|Cheezburger Network's Ben Huh says, "'LOL' is a part of everyday life. It's a polite way of acknowledging someone."|
Believe it or not, LOL is now considered a word, according to the Oxford English Dictionary's principal editor for new words. Cheezburger Network's Ben Huh says, "'LOL' is a part of everyday life. It's a polite way of acknowledging someone."
Listed below you'll find a few ways in which LOL is written in other countries and languages:
"MDR" is the French language version, from "mort de rire". Roughly translated "dying of laughter."
And "חחח/ההה" is the Hebrew LOL language version. "ח" is pronounced 'kh' & "ה" is pronounced 'h'. Putting them together makes "khakhakha."
555 is the Thai language variation of LOL. "5" in Thai is pronounced "ha", so three of them are "hahaha."
"ASG" is the Swedish language's LOL. It is an abbreviation of the term Asgarv, meaning "intense laughter."
"MKM" is the Afghan language's LOL. An abbreviation of the Dari phrase "ma khanda mikonom", which means "I am laughing."
|It's not polite to talk on your mobile in the cinema, in any language, and some mobile apps will remind you of this fact, as you learn a new language.|
Which dating mistakes do YOU make? From using the word LOL to sending too many kisses, a new study reveals the biggest tech turn offs
- Using the wrong amount of kisses in a text was named the top turn off
- Answering the phone at dinner or in the cinema also made the list
- People in the south west of the UK were found to be the neediest partners
- While the Welsh were the most patient or 'hard to get' in the early stages
|Using the wrong amount of kisses in a text message has been revealed as the top turn off in romantic phone etiquette.|
Using the wrong amount of kisses in a text message has been revealed as the top turn off in romantic phone etiquette.
Whether it’s a new romance or a long-term relationship, sending fewer kisses in a text than a partner is considered impolite and a brush off.
Answering the phone at dinner, and having it switched on in the cinema were also included in the list, alongside texting after 11pm, resending the same text if no response is received, and emailing pointless small talk.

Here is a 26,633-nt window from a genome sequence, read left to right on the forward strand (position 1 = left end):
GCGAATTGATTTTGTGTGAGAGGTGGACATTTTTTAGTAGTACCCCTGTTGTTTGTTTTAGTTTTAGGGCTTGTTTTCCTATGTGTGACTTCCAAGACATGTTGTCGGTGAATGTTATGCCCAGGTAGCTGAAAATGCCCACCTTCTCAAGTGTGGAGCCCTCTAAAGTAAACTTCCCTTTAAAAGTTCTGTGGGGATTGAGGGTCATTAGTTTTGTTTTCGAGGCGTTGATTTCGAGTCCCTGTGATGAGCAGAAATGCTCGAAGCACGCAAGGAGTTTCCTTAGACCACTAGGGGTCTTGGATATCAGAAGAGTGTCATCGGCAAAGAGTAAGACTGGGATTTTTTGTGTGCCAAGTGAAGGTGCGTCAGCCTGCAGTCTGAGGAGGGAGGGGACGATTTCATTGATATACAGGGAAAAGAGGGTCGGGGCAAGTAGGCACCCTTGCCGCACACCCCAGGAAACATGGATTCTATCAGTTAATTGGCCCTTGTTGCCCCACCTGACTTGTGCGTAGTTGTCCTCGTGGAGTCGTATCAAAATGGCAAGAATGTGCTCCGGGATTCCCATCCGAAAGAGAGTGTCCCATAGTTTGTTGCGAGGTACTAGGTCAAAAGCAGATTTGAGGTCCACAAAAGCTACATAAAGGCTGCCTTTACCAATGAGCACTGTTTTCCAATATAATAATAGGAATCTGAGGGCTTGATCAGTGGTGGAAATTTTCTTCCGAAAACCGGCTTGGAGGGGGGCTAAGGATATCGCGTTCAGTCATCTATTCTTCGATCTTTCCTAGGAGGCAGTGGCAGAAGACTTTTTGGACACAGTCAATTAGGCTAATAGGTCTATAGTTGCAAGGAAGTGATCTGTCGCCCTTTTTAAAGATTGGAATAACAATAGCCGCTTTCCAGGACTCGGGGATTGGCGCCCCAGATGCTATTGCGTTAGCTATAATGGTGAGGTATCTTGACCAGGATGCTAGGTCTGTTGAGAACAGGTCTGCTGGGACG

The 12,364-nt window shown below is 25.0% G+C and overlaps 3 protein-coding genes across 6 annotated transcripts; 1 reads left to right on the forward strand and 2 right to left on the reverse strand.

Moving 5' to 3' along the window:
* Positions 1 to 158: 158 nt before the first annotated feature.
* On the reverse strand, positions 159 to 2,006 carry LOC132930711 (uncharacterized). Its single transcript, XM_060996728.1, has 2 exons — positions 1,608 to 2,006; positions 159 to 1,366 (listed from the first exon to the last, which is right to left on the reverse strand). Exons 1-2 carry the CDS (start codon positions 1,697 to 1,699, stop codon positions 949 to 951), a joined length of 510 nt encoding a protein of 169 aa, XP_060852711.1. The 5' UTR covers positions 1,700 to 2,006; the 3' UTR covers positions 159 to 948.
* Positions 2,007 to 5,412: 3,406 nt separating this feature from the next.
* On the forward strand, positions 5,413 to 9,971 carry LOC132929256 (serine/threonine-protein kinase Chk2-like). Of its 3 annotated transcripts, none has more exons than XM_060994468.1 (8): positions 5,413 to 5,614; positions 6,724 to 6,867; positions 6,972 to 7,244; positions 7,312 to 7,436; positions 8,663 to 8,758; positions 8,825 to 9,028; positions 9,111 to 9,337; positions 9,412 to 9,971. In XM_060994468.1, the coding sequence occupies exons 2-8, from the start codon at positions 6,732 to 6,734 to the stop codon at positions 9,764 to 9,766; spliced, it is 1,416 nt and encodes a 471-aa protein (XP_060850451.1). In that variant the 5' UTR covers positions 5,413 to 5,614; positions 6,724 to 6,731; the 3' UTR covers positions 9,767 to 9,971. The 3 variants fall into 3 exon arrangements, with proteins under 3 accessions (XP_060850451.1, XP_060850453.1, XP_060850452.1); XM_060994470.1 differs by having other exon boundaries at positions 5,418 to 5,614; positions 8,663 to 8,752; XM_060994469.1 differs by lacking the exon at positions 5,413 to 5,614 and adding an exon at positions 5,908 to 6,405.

Using the wrong amount of kisses in a text message has been revealed as the top turn off in romantic phone etiquette. Answering the phone at dinner and using it in the cinema also made the list
The study, compiled by TalkTalk Mobile, found that over half of British men believe it is acceptable to end a relationship over text, whereas 62 per cent of women think that only face-to-face break ups are acceptable.
EXPERT TIPS FOR PHONE DATING
- Keep flirting to text - don’t try and pull it off on a call.
- Turn off your phone when you’re out for a meal or at the cinema and give dates your full attention.
- Give your friend your phone when tempted to drunk call or text.
- Reply to texts within a couple of hours.
- Text a partner good morning and goodnight.
- Finish a relationship by text.
- Resend the same text if you haven’t had a response yet.
- Text unnecessary small talk, like ‘Hey howz u’ or more than two texts without a reply – it looks needy.
- Use acronyms like LOL, K, G2G.
- Put more or fewer kisses than the other person.
The findings were uncovered as part of a study of 1,000 Britons.
Overuse of acronyms, such as LOL, were cited as one of the most common reasons a partner may lose interest, as they make the sender seem overly keen or too needy.
Good text etiquette was found to include texting a lover good night, replying to messages within two hours and asking questions to stimulate conversation.
While over three quarters of people believe they have good mobile relationship manners, four in ten people have completely misinterpreted a poorly written text - and sarcasm is the most common pitfall.
Overuse of acronyms such as LOL were cited as one of the most common reasons that a partner may lose interest, as they make the sender seem overly keen or too needy. Resending the same text if no response is received, or pestering for a response (pictured) were also deemed annoying
Dan Meader of TalkTalk Mobile, told MailOnline: ‘[Our] work with Debretts means that we’re able to go one step further towards helping out Britain’s daters mind their manners.'
‘Nearly 70 per cent of us know someone with bad phone manners - although only a fifth of us thought our own phone manners may be in need of improvement - so our top tips aim to help people weave their way through the web that is modern phone etiquette.’
Jo Bryant, etiquette expert at Debretts, added: ‘Mobile phones allow us to communicate instantly, with ease and spontaneity, but as the TalkTalk Mobile survey results show, consideration for others is essential for good mobile phone manners.’
An update since this was posted ~ After I tweeted about this article, I received this tweet below, in response
|Thanks again to @ChetnaImage for bringing us "kheekhee"|
A former etiquette class assistant, Kelsey, read the post and tells us her relatives in Mexico text "jajaja" instead of "LOL" We're adding that to the list. Thanks, Kelsey!
Main article by Sarah Griffiths, Jun 2014 for Daily Mail